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If the observer observes Arcturus passed through the meridian about 23:00:00 of 28 April. Find the time that Arcturus passed the meridian in 29 April. And what day does the Arcturus will pass the meridian about 01:00:00?

I think that when Arcturus passed through the meridian, the hour angle will be 0 degree. Sidereal time equal hour angle plus right ascension. right ascention of any stars always be the same. So Sidereal time will be as same as every times while the star located at the meridian. And it doesn't matter because solar time equal sidereal time minus 12hr. Do I understand something wrong? And how do I do this question?

Adding question;

Your answer was very clear. But if I consider about the moon instead ex; the observer is at the equator and saw the moon which has a declination of 0 degree set at 11:00 PM yesterday, what time the observer will see the moon set today? I try to use the thinking process like this again. I know that the sidereal month of the moon is 27.32166 days. I calculate the solar month of the moon from 365.24219 of solar year divided by 12, and I get 30.43684 days per solar month. From subtracting both of these numbers, I get 3 days plus about 2 hours 45 minutes and 52 seconds. So to answer this question I will get 2 hours 45 minutes 52 seconds behind. My answer is that I will see the moon set at 13:45:52 PM. Do I right? I don't understand why the time I get is behind instead of earlier as the question about the Arcturus I asked before. I'm also not sure that does the declination of the moon and the position of the observer relate or not too. Thank you very much:)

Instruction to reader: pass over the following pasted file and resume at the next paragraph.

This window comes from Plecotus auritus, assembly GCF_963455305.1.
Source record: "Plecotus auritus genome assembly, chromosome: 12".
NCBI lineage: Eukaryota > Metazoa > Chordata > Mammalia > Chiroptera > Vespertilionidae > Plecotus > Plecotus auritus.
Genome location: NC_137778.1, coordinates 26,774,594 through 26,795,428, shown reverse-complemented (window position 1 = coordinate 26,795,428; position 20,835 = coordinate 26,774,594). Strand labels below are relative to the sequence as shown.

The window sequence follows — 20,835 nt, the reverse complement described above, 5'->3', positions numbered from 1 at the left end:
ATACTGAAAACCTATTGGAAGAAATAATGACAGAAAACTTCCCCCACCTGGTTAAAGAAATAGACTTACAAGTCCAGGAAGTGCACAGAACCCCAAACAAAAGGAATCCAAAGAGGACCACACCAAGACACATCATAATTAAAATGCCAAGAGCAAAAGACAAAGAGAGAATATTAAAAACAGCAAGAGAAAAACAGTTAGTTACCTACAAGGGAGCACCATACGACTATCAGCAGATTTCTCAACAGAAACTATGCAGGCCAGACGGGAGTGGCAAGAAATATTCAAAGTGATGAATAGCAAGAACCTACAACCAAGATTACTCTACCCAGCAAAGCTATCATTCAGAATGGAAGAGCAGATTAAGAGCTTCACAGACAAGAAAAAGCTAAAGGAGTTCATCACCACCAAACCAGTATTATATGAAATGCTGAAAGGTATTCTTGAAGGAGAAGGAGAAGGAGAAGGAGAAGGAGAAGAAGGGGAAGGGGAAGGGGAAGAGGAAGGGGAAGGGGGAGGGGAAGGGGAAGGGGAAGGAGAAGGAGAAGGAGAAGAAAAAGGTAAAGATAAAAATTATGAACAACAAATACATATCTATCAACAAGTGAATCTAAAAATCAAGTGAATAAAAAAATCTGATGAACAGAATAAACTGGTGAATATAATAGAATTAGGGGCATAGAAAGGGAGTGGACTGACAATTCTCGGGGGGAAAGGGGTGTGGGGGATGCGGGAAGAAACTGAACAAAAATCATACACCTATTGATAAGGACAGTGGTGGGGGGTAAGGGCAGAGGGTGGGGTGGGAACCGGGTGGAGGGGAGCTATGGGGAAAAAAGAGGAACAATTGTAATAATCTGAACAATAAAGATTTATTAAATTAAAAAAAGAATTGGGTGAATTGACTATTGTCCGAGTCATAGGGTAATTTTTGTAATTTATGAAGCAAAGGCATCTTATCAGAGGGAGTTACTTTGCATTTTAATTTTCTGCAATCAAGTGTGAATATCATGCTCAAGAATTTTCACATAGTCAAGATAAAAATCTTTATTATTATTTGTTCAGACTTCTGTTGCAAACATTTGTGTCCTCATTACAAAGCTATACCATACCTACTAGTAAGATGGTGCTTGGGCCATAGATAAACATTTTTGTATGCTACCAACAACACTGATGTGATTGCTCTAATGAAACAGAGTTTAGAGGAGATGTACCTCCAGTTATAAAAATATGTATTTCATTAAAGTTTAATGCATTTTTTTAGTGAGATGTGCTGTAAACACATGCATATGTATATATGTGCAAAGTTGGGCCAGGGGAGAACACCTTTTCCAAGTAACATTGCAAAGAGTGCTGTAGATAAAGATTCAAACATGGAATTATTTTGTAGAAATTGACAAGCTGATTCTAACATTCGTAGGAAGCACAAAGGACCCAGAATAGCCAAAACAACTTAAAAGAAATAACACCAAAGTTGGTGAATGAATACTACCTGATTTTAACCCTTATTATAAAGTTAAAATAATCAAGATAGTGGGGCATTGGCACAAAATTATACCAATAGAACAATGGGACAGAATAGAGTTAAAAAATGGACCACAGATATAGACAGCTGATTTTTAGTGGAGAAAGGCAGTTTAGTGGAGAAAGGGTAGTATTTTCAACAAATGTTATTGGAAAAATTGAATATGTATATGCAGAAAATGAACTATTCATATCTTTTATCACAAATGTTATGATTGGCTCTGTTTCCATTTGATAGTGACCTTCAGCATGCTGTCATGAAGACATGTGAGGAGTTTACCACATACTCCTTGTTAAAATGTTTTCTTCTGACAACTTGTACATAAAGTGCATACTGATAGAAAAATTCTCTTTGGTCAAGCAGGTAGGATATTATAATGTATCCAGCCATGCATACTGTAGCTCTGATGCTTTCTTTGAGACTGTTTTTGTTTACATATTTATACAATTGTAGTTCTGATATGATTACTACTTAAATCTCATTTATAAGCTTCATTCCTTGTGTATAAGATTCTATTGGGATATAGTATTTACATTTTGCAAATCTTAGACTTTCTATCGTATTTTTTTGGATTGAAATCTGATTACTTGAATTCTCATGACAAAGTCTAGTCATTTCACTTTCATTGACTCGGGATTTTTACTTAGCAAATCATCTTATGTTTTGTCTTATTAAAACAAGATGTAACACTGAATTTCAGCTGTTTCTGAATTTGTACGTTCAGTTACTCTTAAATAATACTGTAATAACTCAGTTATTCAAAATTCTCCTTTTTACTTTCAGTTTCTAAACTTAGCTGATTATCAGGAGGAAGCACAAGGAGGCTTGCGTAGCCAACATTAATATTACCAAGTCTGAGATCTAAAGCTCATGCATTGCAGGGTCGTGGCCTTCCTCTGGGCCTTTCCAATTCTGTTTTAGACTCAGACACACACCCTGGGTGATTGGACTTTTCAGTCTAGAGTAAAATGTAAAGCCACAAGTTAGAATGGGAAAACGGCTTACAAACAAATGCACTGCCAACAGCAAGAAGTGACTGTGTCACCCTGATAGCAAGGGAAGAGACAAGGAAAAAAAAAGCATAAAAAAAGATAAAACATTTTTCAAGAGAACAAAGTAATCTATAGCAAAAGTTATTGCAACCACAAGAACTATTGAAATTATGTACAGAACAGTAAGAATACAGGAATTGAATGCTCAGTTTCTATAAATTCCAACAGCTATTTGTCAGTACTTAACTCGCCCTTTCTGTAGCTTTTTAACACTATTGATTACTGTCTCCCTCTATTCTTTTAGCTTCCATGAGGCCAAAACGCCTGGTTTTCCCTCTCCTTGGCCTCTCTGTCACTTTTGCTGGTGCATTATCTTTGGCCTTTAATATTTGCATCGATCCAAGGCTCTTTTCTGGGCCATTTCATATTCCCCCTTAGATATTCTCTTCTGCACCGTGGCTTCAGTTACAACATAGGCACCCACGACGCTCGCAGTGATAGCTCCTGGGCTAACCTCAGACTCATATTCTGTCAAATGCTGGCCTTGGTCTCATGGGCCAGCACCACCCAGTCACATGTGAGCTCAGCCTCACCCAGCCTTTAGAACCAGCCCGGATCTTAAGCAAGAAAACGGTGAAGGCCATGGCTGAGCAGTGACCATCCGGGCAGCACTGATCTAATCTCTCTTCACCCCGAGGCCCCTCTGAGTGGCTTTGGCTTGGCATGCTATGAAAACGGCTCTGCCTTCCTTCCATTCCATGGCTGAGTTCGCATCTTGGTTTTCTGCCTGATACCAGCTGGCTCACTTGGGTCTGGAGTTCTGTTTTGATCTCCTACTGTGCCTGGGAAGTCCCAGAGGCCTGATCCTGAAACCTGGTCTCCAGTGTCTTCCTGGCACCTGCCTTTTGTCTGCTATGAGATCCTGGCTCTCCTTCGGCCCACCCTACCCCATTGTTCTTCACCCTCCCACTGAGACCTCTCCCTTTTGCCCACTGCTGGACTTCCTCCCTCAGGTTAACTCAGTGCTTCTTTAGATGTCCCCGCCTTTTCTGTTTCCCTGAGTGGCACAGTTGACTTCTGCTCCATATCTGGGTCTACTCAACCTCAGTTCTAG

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Find the time that Arcturus passed the meridian in 29 April.

With respect to the Sun, the Earth rotates once every 24 hours. But because the Sun's apparent position changes in the sky due to Earth's revolution around the Sun, the Earth rotates once every 23 hours, 56 minutes, 4 seconds with respect to the stars. Because of this 3 minutes, 56 seconds difference, all stars rise and set 3 minutes, 56 seconds earlier each succeeding day. This applies to the time of a star passing through the meridian as well.

So, on the next day, April 29, Arcturus will pass the meridian at 22:56:04.

And what day does the Arcturus will pass the meridian about 01:00:00?

Over the course of an entire year, about 365 days and 6 hours, these 3 minutes and 56 seconds adds up to an entire day, so that exactly one year later, the same star will pass through the meridian at the same time of day.

For Arcturus to pass the meridian exactly 22 hours earlier, it should be 22/24 of a year before then, or about 335 days later, or about 30 days earlier, or March 29.

solar time equal sidereal time minus 12hr

Generally not correct. Solar time is based on the average time it takes for the sun to cross the meridian (24 hours), and sidereal time is based on the time it takes for a star to cross the meridian. Sidereal time counts 24 "hours" in 23 hours, 56 minutes, and 4 seconds, meaning that it runs slightly faster than our normal solar time.

There is one day in which solar and sidereal time are 12 hours off, on the northward equinox in March. The Sun is on the northward equinox, but solar time is measured since midnight where sidereal time is measured since passing the meridian (local noon).

There is one day in which solar and sidereal time coincide, on the southward equinox in September. The Sun is on the southward equinox, 180 degrees in the sky from the northward equinox, so the 12 hours off from midnight and the Sun being 12 hours off from the northward equinox cancel.

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  • $\begingroup$ I have a question, but it was too long to post as a comment here. So I post it as the adding texts of my question instead. Could you help me please? Thank you^^ $\endgroup$ – user9686 Feb 7 '15 at 5:20

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